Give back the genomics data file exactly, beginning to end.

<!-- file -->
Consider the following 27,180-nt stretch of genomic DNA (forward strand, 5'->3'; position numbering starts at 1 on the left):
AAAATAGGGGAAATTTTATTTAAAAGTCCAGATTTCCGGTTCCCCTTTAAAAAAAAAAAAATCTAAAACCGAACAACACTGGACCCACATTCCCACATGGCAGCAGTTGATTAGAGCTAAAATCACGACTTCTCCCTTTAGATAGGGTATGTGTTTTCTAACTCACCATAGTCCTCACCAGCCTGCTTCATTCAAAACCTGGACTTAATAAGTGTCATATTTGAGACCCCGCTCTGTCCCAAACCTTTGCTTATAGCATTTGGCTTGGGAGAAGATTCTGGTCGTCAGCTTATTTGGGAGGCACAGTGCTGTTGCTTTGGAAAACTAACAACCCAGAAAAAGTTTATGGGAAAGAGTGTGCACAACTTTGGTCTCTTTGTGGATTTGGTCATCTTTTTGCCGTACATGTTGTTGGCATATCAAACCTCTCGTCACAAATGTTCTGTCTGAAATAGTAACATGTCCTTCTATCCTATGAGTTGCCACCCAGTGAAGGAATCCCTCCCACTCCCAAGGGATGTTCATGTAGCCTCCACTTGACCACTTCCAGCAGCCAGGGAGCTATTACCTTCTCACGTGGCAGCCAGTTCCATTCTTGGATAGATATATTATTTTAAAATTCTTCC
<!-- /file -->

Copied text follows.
Consider the following 27,180-nt stretch of genomic DNA (forward strand, 5'->3'; position numbering starts at 1 on the left):
AAAATAGGGGAAATTTTATTTAAAAGTCCAGATTTCCGGTTCCCCTTTAAAAAAAAAAAAATCTAAAACCGAACAACACTGGACCCACATTCCCACATGGCAGCAGTTGATTAGAGCTAAAATCACGACTTCTCCCTTTAGATAGGGTATGTGTTTTCTAACTCACCATAGTCCTCACCAGCCTGCTTCATTCAAAACCTGGACTTAATAAGTGTCATATTTGAGACCCCGCTCTGTCCCAAACCTTTGCTTATAGCATTTGGCTTGGGAGAAGATTCTGGTCGTCAGCTTATTTGGGAGGCACAGTGCTGTTGCTTTGGAAAACTAACAACCCAGAAAAAGTTTATGGGAAAGAGTGTGCACAACTTTGGTCTCTTTGTGGATTTGGTCATCTTTTTGCCGTACATGTTGTTGGCATATCAAACCTCTCGTCACAAATGTTCTGTCTGAAATAGTAACATGTCCTTCTATCCTATGAGTTGCCACCCAGTGAAGGAATCCCTCCCACTCCCAAGGGATGTTCATGTAGCCTCCACTTGACCACTTCCAGCAGCCAGGGAGCTATTACCTTCTCACGTGGCAGCCAGTTCCATTCTTGGATAGATATATTATTTTAAAATTCTTCC